We’ve all heard the mantra “it’s the economy, stupid” meaning that everything of value rests on the success of the economy, as measured by the growth of national GDP. Perhaps those words should be rearranged to read “it’s the stupid economy” – describing more accurately the consequences of this unquestioning faith in the invisible hand of the market and economic growth.
It’s time to ask truer questions than “how do we grow the GDP faster?” such as “Just what is the economy? What is it for? Is it working for us and the rest of life on this planet or are we working for it?” We need new indicators of progress to guide our society. One alternative is the Genuine Progress Indicator. The GPI seeks to understand what really matters to people and then to measure whether those things are improving and, if not, work out policies that deliver them. The project “What Matters Most to New Zealanders” has found that we want healthy individuals, prosperous families, vibrant communities, a clean and pure environment, stable employment, affordable housing, freedom from poverty, sense of security, ample free time, easy access to education for all and a future with hope. These necessities of social life have to be protected from the market by social and political institutions and recognised as rights rather than commodities or human freedom will be in jeopardy.
I’d witnessed up close the results of the Chinese State’s total control over society; the domination of the economic, political and increasingly the cultural spheres by powerful business interests globally and the despoiling by both of our fragile planet as equally destructive forces. An understanding was dawning that this destruction was not only a matter of Matter…but that more substantial spiritual questions were involved. If we want the economy to work better for all of us there’s no point in just moaning over the consequences. Best do something about it. Where there’s a will there’s a world.
So I left Beijing to get out into that world and explore ways to take back ownership of and responsibility for some of the most valuable things we are at risk of losing. My deepest concern was to understand what we can do to heal our Earth and so assure the future of our material and spiritual home for ourselves and for all life.
Along came the 2008 Global Financial Crisis. With the collapse, or bailout, of huge unwieldy corporations came yet more evidence that the future of our economic life belongs to smaller more resilient businesses working with principles of conscious cooperation, service, profit-sharing, independence of government and meeting the real needs of people. Moreover there are many ways we can bring about change. Where would the big corporations be without us consumers? If we band together we can exert a strong influence on the economy. We can form pressure groups around particular interests – such as entering into contracts with organic and green businesses to buy their products and services, so giving them some economic security to invest in creative solutions or donate to worthy causes. With perfect synchronicity, I discovered at this point Rudolf Steiner’s work on the threefold nature of social life with the political, cultural and economic sphere being autonomous but interacting with each other consciously.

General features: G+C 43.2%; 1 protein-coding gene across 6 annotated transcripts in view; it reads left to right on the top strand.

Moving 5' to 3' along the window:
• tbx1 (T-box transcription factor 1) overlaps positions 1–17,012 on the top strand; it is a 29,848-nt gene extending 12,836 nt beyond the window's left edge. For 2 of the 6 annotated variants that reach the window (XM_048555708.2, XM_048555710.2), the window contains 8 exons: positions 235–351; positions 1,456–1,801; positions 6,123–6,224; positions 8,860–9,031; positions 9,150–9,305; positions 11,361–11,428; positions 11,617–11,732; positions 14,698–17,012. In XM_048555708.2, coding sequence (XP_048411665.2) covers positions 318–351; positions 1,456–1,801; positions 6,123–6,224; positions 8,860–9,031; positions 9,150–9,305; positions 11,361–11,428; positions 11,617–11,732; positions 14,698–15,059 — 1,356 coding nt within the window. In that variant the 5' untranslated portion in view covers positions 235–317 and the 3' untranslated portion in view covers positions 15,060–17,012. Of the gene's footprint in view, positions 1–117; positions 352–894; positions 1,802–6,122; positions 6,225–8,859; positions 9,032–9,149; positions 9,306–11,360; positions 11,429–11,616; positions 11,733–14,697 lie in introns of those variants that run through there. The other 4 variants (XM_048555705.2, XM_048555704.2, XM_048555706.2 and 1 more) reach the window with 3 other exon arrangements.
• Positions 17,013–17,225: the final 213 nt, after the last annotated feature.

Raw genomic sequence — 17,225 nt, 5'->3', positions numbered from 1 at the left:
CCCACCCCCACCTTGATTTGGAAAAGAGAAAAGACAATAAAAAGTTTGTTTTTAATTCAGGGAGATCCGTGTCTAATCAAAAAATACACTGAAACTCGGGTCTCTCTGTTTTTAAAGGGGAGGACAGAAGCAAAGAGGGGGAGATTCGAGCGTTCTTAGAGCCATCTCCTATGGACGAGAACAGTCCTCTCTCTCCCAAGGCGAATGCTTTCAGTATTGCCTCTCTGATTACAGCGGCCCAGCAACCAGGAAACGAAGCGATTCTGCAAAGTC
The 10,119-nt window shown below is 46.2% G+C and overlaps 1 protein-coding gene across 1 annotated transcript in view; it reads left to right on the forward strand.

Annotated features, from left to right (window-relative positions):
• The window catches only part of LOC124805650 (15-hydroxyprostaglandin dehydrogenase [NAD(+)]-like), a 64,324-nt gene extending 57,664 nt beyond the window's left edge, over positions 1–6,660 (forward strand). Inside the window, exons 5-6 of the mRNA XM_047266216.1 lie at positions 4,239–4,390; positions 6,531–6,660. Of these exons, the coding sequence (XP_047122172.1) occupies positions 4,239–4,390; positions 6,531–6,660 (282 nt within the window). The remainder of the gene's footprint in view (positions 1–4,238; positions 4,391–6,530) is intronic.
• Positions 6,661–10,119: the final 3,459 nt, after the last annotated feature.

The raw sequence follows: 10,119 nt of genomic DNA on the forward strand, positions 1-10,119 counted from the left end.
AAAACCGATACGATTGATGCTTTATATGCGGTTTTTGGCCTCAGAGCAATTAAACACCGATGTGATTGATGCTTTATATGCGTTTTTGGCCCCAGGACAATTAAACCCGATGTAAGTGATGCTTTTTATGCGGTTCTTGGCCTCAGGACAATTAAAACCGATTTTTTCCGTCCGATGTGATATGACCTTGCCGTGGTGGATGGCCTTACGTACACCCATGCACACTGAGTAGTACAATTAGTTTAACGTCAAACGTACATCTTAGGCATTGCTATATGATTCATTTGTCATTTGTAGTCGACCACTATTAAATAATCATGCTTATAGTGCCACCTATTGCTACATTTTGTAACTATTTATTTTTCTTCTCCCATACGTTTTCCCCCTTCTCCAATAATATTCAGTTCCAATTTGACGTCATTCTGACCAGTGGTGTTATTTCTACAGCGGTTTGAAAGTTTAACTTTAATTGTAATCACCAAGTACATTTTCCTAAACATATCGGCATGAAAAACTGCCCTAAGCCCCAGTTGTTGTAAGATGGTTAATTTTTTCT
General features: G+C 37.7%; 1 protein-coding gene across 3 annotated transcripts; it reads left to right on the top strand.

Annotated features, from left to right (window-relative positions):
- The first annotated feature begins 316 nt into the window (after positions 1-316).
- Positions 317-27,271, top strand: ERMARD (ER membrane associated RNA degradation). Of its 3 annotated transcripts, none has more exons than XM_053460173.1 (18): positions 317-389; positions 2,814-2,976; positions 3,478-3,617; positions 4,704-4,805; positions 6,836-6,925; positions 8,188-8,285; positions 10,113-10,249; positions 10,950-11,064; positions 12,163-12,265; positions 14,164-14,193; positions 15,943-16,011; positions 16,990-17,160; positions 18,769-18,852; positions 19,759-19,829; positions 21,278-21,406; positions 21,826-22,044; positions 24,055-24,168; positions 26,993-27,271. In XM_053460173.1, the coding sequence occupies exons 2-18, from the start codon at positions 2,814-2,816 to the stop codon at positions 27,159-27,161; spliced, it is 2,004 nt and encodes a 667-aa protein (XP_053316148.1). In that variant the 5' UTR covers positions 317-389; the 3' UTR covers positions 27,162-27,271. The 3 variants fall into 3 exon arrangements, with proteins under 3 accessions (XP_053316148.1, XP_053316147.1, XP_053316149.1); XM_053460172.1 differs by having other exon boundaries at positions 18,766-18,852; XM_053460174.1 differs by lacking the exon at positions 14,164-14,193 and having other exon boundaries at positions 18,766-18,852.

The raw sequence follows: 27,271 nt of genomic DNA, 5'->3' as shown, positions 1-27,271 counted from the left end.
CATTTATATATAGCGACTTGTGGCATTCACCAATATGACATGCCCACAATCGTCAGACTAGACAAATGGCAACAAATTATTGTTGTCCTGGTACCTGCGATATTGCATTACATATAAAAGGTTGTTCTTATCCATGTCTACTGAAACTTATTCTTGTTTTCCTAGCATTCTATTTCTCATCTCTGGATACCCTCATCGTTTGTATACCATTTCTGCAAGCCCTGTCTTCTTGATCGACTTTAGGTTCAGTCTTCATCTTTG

I learnt it’s not enough to find ways around an unconscious dysfunctional system. Steiner challenges us to think about how we can change the paradigm so the human being has his rightful place centre-stage in economic life. While it’s the State’s job to provide the legislative and regulatory framework of the economy and the overall protections of the Rights sphere, the economy works best when conducted by those responsible for economic activities. This means the conscious collaboration of producers, distributors and consumers working in association to develop an “altruistic stakeholder-managed economy” rather than one for the benefit of a few shareholders. Steiner’s idea of associative economics can transform the economic sphere and take many forms: ethical finance; social finance, co-ops, social enterprise, local currencies, fair trade, community shared agriculture and community land trusts.